Lough Neagh was famed in the past for its winter floods and many people feel it is best visited in winter. Migrating birds agree that this is the best time to come. Tens of thousands of wintering wildfowl, including tufted duck and pochard, fly in from eastern Europe while whooper swans, scaup and greylag geese swoop in from Iceland to feed over the winter.

Eddie Franklin, the retired warden of the Portmore nature reserve in the lough’s south-east corner, knows the birds well. Spend a little time with him and he will show you the hiding places in the reed beds of the ruddy ducks, explain the activities of the rare male smew, and tell you about the families of gregarious nesting tree sparrows as well as the lapwing recovery project.

It’s not just birds for which the lough is renowned. The eels in Lough Neagh travel more than 4,000 miles to breed in the Sargasso Sea and the young fry return by drifting on the Gulf Stream back over the Atlantic, entering the River Bann as young elvers. The lough also has its own unique species of fish including dollaghan, which is a huge trout, and a small freshwater type of herring called pollan.

and

Those with an inquiring mind may wonder, for example, how Kettlebottom Island in the south-western corner of the townland of Balloo got its name. According to the Ordnance Survey Revision Name Book of 1856 it came, prosaically enough, from its shape, which “resembles the bottom of a kettle”. Or what of the delightful-sounding place called Half Umry? It was first recorded in 1637 when it was referred to as the half towne of Umery.

Other names that roll mellifluously off the tongue include Clintycracken and Knocknamuckly, Limnaharry and Moneyquiggy; and two that twist the tongue are Tamnafiglassan and Gortnagwyg. As every broadcaster knows, the village of Magheralin is pronounced as in Marilyn Monroe, while the civil parish called Montiaghs – from Na Móinteacha, “the bogs” – sounds much like chocolate “munchies”.

The curiously named townland called British stretches from Ballyginniff on the west side to the Dunore River on the east and includes the terminal of Belfast International Airport. The name derives from the Irish word briotás, a direct borrowing from the Norman-French bretesche.

 

and

And incidentally, as well as forming a base layer in Croke Park, Lough Neagh sand was used for the mortar in the building of Stormont Castle in east Belfast.

“Water”, Philip Larkin

If I were called in
To construct a religion
I should make use of water.

Going to church
Would entail a fording
To dry, different clothes.

My liturgy would employ
Images of sousing
A furious, devout drench.

And I should raise in the East
A glass of water
Where any-angled light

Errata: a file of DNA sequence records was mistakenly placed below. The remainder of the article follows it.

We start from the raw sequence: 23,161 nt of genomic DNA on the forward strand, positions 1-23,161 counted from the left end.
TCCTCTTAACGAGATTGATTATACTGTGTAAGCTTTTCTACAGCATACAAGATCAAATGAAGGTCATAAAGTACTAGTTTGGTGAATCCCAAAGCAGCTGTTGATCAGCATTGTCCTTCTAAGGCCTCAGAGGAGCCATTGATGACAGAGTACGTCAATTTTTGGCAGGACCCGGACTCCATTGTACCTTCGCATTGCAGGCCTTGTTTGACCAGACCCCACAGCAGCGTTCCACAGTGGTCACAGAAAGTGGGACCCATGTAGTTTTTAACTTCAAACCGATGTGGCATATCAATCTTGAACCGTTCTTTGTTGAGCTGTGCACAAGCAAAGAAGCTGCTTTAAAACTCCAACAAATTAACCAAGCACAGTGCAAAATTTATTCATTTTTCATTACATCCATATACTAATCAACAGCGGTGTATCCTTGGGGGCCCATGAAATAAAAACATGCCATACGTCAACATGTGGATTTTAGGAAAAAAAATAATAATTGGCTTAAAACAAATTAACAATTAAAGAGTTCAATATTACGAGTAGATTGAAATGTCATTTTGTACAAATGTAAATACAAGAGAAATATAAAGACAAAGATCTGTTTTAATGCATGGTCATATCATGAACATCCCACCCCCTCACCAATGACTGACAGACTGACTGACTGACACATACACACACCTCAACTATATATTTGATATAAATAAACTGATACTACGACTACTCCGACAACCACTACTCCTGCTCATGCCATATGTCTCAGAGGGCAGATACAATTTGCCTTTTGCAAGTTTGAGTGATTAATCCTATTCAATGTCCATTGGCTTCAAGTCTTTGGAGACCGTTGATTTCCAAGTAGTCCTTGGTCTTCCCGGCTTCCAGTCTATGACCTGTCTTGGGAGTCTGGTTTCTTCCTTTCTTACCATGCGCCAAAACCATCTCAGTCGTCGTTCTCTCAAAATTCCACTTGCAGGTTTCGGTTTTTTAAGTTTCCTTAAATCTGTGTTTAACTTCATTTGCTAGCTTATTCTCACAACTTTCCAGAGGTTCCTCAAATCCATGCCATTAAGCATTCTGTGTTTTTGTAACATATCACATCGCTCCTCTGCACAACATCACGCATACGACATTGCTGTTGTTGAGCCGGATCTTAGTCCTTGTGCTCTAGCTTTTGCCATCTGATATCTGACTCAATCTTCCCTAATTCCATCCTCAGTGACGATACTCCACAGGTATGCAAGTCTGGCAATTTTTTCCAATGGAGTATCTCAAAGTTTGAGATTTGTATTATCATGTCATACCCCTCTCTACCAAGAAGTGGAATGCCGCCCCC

Would congregate endlessly.

There’s an interesting discussion here between poets A E Stalling and Daisy Fried. They rather good humouredly accuse themselves of “overthinking” at one stage, which is probably true, but there are some good insights:

Because art has many motivations and requirements which aren’t necessarily thematic. The poet wants that image. Or has some other desire more to do with aesthetics or formal necessities than with thematic content. Larkin may not have been much invested in constructing a religion at all. Poems aren’t necessarily made because we have something to get off our chests, or because we’re after a factual recording of experience. Maybe Larkin wanted to build contrast across the poem. Sousing and fording and drenching—those big-muscle, full-body actions—followed further on by the crystallization of light in water, in a contrastingly tiny vessel.

And maybe he wanted the beautiful inflection of “any-angled” and the way that multitude of angles fits into the tiny vessel. Could he have wanted everybody in the whole world who ever lived (“congregate endlessly”) also to fit in that glass?

Maybe the whole thing adds up to a simultaneously strenuous and weightless vision—and maybe that’s where the authentic experience of religion lies in this poem, or rather, an authentic desire for what religion might be. So that freshness or derivativeness of the ideas in “Water” may not be as important to Larkin as achieving the energies and contrasts in the poem, which seem to me to translate emotionally and (maybe) spiritually in a struggle both towards and away from faith.

10 things I’ve learnt about conservation optimism

10 things I’ve learnt about conservation optimism

I have posted before about #OceanOptimism. This post is an interesting summary (in handy listicle format) of some learnings from the movement and the wider conservation optimism philosophy. This is an ethic which is far from being blandly reassuring about very wicked problems but is also not falsely wallowing in a rather ostentatious virtue-signalling misery.

A View To Sea